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last night after Hough's lecture but received no definite answer from him. Mrs. de Forest sails for Europe in less than two weeks and it is therefore imperative that the papers be signed at once.

Everything is quiet at the Museum at present and we all hope that it is a normal condition and not a lull before a storm. I have many questions to discuss when you return but there is little of moment that can be properly presented in a letter.

The specimens of cord from the cave in New Mexico are of the usual form and might come from any part of the Pueblo area. Three of pieces are made of yucca fibre, or possibly maguey, but, as we have no microscope and as we have never had samples of the various fibres prepared, I cannot say what species the fibre is from. The two strand hard twist wool cord is probably from the mountain sheep. The fifth and last piece is rabbit-wool cord which was made by [[twisting?]] strips of skin with a two-strand yucca cord. We have several blankets from Grand Gulch which are made of this material.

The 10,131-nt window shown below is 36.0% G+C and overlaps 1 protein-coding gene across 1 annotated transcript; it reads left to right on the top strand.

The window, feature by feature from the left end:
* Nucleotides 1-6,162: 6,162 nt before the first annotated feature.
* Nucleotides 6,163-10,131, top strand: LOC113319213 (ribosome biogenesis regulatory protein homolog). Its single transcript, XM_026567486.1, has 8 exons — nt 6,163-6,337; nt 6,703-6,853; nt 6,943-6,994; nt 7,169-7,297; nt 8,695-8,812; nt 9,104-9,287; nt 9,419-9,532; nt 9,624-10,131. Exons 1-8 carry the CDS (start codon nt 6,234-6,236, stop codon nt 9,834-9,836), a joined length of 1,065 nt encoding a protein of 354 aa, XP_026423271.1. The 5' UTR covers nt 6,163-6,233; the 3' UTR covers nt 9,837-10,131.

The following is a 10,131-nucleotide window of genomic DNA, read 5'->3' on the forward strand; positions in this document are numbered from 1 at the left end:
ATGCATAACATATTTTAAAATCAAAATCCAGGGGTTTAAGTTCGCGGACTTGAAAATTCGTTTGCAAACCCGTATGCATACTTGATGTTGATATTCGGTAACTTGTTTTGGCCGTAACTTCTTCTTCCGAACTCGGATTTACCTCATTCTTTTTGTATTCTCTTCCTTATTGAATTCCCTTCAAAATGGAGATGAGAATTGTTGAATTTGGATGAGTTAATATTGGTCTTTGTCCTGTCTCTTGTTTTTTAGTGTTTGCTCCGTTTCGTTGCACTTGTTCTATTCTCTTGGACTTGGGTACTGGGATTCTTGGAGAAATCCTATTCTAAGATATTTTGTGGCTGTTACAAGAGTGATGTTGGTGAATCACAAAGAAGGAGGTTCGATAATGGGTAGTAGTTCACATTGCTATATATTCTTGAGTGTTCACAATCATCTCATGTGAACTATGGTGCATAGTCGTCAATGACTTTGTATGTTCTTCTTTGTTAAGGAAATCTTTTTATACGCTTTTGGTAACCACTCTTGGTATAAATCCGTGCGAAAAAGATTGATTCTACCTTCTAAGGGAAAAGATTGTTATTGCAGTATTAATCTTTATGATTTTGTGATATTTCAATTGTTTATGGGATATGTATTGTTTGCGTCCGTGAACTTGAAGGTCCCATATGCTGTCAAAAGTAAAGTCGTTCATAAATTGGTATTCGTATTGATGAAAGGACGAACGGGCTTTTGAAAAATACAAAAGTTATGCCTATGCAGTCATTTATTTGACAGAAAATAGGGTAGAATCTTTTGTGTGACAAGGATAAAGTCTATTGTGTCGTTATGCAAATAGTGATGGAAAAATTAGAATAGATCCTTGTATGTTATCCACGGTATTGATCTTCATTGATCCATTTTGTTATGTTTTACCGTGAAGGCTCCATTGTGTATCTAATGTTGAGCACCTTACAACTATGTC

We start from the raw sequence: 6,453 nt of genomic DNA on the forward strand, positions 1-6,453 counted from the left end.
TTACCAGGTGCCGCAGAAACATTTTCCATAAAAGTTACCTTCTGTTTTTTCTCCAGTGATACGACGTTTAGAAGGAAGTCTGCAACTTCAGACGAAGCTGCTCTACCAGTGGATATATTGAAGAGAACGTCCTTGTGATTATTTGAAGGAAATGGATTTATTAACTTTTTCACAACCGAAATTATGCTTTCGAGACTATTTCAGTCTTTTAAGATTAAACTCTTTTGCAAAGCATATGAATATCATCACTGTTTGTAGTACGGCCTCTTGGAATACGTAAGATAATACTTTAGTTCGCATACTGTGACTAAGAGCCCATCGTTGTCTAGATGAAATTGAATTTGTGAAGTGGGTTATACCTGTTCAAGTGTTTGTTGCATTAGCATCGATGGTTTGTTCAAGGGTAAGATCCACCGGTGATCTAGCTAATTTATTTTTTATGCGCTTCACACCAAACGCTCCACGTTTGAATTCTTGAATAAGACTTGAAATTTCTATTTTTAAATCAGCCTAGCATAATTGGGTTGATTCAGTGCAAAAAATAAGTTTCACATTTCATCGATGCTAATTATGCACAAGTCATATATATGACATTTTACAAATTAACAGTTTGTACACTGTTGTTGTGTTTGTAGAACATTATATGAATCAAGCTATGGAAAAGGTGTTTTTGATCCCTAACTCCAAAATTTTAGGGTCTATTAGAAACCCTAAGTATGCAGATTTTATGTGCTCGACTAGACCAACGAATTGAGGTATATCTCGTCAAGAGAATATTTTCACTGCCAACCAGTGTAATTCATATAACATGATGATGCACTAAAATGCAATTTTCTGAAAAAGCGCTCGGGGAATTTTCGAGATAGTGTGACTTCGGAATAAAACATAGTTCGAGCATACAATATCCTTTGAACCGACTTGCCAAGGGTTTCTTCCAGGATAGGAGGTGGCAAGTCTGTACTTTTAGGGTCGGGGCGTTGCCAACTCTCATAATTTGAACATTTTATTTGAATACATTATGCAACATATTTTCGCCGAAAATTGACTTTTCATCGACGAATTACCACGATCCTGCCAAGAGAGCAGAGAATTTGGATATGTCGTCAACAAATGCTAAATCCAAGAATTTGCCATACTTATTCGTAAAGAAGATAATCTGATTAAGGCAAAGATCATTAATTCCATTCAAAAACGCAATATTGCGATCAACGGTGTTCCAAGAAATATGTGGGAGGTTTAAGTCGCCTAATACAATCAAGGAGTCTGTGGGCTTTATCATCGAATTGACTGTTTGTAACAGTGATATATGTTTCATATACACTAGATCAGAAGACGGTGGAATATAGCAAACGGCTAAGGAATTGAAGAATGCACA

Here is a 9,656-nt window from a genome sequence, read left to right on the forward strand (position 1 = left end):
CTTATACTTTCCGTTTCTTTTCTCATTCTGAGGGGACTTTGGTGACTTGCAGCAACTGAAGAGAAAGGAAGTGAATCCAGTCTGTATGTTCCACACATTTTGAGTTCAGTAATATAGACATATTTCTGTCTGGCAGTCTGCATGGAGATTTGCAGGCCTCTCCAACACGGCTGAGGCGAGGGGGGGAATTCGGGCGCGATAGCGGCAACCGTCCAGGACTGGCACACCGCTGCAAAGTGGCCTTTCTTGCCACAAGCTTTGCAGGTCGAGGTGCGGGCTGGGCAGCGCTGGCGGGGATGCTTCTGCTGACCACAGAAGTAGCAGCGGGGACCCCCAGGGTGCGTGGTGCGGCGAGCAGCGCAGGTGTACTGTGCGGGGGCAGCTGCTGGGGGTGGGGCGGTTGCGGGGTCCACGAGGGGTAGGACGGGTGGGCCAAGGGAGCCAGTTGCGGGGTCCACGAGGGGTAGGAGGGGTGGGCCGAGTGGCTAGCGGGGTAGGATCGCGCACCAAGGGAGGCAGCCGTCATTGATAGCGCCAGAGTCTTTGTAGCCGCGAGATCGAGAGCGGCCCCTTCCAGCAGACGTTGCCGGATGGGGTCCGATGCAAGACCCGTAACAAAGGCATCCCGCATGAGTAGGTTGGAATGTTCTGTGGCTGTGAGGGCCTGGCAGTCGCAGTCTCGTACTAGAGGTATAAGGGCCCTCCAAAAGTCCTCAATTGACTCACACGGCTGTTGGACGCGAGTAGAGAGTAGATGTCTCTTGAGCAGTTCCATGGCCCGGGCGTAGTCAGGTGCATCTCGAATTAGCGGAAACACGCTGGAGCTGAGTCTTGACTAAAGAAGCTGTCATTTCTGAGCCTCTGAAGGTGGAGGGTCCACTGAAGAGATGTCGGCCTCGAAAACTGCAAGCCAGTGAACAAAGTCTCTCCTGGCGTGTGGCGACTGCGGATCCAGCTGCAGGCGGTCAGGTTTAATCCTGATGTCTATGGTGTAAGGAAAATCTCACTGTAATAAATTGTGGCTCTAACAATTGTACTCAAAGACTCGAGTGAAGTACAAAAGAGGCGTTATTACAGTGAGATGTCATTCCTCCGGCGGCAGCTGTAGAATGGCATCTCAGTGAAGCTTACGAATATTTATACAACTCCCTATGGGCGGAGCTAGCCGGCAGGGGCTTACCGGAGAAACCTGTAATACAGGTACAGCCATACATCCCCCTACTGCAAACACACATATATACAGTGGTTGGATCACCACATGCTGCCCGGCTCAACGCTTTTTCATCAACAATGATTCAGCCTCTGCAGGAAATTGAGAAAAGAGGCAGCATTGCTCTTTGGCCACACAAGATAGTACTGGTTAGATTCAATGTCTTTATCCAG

Mr. Saville told me that you will be in town Sunday or Monday so it will be but a few days ere I see you so I will defer a few other matters until that time.

Hoping that you are feeling much better I am, as ever, 

Very sincerely yours,
George H. Pepper.

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